Throughout its existence, the National Aeronautics and Space Administration (NASA) has captured many impressive celestials beyond Earth and outside our Solar System. And now, according to the report by Sputnik News, a new infrared image of the magnificent "Pillars Of Creation" being devoured by nearby stars was captured to reveal the eternal and self-destructive nature of the universe.

"The Pillars of Creation" is a 6,000-light-year old star-formation of swirling matter and a collection of gas and dust that can be seen in the Eagle Nebula. It was first captured in 1995 by NASA's Hubble Telescope. However, a new infrared photo of the "Pillars of Creation" was revealed by NASA's scientists showing a collection of newborn stars in the cosmic pattern.

NASA: Captured Infrared Images Of The
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NASA: Captured Infrared Images Of The "Pillars Of Creation" Devoured By Stars Has Been Released; Will These Stars Destroy Earth?

The infrared image surrounding the cosmic phenomena, which is about 5 light-years away from Earth, is 3.5 times larger than the Solar System and shows us the formation of stars. 

NASA captures infrared images of stars devouring the 'Pillars Of Creation'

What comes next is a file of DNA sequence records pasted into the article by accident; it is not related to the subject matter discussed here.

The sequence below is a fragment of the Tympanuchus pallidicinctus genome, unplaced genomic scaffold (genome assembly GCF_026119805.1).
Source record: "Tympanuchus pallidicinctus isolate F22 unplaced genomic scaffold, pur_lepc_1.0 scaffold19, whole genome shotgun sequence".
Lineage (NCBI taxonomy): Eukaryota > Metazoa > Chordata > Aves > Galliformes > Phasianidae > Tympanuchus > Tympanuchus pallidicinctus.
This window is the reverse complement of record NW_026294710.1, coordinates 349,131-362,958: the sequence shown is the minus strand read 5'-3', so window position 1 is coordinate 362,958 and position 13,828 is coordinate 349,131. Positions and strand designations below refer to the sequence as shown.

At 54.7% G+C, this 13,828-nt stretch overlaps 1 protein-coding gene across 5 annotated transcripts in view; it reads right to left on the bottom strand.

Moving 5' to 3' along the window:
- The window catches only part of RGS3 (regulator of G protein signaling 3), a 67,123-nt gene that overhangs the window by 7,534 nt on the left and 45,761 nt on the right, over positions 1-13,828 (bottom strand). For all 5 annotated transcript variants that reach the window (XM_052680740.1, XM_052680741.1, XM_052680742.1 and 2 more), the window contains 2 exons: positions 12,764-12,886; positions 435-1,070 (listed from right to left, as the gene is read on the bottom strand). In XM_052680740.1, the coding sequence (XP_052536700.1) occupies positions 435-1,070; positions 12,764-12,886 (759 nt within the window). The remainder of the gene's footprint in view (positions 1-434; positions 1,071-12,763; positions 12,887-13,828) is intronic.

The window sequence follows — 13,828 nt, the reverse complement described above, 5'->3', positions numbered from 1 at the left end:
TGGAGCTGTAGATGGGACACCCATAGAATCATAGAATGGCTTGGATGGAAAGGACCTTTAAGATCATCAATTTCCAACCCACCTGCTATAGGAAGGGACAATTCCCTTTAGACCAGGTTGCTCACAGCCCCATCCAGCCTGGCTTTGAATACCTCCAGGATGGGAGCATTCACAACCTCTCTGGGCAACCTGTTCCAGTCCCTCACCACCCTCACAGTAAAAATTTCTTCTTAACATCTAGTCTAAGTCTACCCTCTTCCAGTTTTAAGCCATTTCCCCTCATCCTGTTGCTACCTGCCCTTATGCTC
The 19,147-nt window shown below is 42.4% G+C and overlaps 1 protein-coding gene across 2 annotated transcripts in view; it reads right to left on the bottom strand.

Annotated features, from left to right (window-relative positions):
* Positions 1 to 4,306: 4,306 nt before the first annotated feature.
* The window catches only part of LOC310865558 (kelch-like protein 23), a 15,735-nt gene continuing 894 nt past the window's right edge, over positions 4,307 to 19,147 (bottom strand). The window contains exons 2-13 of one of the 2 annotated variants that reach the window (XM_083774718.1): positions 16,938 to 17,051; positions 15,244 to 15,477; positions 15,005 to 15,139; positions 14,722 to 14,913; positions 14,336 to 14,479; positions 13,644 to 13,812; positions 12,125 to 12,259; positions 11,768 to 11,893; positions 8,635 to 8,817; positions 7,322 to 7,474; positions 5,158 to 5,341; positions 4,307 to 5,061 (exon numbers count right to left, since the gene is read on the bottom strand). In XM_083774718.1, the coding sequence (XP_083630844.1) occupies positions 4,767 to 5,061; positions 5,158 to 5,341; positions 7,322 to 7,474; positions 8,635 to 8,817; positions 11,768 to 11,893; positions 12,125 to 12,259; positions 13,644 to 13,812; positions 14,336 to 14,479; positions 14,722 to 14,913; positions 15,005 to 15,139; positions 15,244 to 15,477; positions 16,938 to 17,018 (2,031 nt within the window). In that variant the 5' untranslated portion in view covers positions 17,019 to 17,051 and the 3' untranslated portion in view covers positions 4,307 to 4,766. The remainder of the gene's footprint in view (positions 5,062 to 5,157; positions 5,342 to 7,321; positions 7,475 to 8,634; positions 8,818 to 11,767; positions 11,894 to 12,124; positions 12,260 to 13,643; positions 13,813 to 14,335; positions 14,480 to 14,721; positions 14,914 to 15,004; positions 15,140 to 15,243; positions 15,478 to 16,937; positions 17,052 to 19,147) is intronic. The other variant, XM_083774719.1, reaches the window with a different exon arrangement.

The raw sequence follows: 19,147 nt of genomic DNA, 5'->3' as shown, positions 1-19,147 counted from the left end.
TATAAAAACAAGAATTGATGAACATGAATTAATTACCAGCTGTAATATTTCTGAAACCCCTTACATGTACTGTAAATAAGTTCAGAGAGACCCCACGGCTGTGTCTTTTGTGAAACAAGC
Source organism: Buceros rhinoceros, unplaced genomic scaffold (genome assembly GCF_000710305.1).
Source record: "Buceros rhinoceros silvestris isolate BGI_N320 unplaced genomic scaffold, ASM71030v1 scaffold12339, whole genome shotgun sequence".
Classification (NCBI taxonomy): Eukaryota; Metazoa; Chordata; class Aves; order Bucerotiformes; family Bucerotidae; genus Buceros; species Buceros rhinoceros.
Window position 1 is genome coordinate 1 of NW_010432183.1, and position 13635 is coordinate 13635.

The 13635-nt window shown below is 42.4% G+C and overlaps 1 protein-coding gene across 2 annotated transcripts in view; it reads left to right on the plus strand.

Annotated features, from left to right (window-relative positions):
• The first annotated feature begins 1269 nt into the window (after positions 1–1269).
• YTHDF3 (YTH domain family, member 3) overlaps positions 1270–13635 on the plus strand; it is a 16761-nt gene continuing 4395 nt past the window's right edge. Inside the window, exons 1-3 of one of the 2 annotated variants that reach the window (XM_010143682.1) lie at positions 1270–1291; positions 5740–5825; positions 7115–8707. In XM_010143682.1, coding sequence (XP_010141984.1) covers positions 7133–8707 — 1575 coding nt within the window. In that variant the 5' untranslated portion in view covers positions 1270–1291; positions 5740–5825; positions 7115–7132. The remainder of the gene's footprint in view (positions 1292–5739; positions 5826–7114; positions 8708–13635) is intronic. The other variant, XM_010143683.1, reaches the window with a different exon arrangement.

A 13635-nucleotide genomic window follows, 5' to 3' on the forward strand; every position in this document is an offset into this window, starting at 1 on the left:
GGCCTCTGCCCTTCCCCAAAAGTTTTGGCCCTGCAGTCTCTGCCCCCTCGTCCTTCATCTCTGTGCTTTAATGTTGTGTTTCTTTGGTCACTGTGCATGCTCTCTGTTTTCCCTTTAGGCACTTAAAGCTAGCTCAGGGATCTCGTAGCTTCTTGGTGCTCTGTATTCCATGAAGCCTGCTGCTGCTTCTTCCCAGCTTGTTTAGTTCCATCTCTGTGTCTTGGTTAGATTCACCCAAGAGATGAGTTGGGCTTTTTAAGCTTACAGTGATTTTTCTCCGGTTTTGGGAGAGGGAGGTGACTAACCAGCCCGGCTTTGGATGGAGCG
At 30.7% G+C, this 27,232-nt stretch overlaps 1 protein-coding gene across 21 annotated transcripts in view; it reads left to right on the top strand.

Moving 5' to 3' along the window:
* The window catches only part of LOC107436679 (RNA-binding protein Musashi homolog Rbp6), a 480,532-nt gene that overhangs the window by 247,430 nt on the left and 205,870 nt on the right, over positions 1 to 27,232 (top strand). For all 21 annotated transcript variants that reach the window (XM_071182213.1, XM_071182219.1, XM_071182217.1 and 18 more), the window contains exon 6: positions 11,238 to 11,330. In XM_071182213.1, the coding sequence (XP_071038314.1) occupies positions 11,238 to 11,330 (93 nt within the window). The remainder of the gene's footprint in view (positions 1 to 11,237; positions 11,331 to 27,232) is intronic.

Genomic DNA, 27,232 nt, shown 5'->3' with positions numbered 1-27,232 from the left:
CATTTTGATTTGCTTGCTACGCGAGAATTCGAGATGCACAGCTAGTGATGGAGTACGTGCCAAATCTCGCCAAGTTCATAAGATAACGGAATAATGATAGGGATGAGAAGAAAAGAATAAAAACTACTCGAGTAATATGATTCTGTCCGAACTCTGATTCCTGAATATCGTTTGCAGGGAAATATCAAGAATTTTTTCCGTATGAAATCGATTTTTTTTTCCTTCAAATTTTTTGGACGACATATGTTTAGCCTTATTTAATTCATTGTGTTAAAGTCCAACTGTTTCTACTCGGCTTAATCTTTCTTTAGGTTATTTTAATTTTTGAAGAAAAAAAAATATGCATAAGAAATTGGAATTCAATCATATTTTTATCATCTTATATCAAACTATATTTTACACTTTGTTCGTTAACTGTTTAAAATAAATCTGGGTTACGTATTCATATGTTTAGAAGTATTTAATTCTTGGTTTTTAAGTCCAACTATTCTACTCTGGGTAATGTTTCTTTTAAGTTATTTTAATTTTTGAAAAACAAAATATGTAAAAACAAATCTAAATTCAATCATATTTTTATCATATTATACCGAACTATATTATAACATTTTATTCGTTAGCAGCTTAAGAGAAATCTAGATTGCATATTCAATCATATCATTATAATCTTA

At the time it was captured in 1995, NASA's Hubble Space Telescope's photo of the "Pillars Of Creation" revealed never-before-seen details of three giant pillars of cold gas. They were surrounded by scorching ultraviolet light from a cluster of massive, young stars in the region of M16--also known as the Eagle Nebula.

According to a report of NASA Science, the Hubble Space Telescope revisited the famous pillars in celebration of its upcoming 25th anniversary in April 2020. The new image, with a wider and sharper view, makes us understand why the "Pillars of Creation" is also the "Pillars of Destruction". NASA Marshall posted the newly captured photo on their Twitter Account, @NASA_Marshall.

The new image shows that the tips of the pillars are dense knots of gas and dust which keep the gas cool and form the column-like structures by shadowing the gas below. The ionizing radiation caused by the central star cluster located above the said pillars has evaporated the material in between. 

A gaseous fragment at the top edge of the left-hand pillar has been heated and is flying away from the cosmic-structure which shows the violent nature of the star-forming regions. Paul Scowen and Jeff Hester,  astronomers at the Arizona State University, used Hubble to investigate the processes taking place in the Eagle Nebula. 

The astronomers compared the photos captured in 1995 and 2014 and noticed that a narrow jet-like feature is forming--which may have been created by a newly formed star.

The report on NASA Science website described the jet formation as a stream of water coming from a garden hose. The jet has been stretched and has been lengthening throughout the past 19 years farther into space at an estimated speed of about 450,000 miles per hour across, and an additional 60 billion miles in space.

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